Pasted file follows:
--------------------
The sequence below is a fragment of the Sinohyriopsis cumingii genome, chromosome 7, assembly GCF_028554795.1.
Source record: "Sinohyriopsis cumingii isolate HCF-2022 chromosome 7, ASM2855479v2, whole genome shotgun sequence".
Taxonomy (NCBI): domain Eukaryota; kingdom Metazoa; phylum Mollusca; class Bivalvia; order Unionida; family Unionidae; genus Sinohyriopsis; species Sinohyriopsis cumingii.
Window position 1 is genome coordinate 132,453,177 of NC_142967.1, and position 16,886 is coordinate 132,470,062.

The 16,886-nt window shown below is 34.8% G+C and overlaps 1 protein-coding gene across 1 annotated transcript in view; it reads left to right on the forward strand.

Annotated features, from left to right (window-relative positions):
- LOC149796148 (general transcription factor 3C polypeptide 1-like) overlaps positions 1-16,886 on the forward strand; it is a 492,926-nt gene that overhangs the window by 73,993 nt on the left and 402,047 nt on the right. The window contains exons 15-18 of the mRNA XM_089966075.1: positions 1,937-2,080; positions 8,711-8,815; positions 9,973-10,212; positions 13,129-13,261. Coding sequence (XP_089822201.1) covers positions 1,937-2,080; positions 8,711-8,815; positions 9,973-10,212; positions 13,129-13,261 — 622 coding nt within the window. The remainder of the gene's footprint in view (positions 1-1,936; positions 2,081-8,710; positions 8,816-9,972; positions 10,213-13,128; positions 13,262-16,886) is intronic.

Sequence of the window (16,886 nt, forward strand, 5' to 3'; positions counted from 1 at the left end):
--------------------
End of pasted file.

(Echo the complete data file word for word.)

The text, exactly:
The sequence below is a fragment of the Sinohyriopsis cumingii genome, chromosome 7, assembly GCF_028554795.1.
Source record: "Sinohyriopsis cumingii isolate HCF-2022 chromosome 7, ASM2855479v2, whole genome shotgun sequence".
Taxonomy (NCBI): domain Eukaryota; kingdom Metazoa; phylum Mollusca; class Bivalvia; order Unionida; family Unionidae; genus Sinohyriopsis; species Sinohyriopsis cumingii.
Window position 1 is genome coordinate 132,453,177 of NC_142967.1, and position 16,886 is coordinate 132,470,062.

The 16,886-nt window shown below is 34.8% G+C and overlaps 1 protein-coding gene across 1 annotated transcript in view; it reads left to right on the forward strand.

Annotated features, from left to right (window-relative positions):
- LOC149796148 (general transcription factor 3C polypeptide 1-like) overlaps positions 1-16,886 on the forward strand; it is a 492,926-nt gene that overhangs the window by 73,993 nt on the left and 402,047 nt on the right. The window contains exons 15-18 of the mRNA XM_089966075.1: positions 1,937-2,080; positions 8,711-8,815; positions 9,973-10,212; positions 13,129-13,261. Coding sequence (XP_089822201.1) covers positions 1,937-2,080; positions 8,711-8,815; positions 9,973-10,212; positions 13,129-13,261 — 622 coding nt within the window. The remainder of the gene's footprint in view (positions 1-1,936; positions 2,081-8,710; positions 8,816-9,972; positions 10,213-13,128; positions 13,262-16,886) is intronic.

Sequence of the window (16,886 nt, forward strand, 5' to 3'; positions counted from 1 at the left end):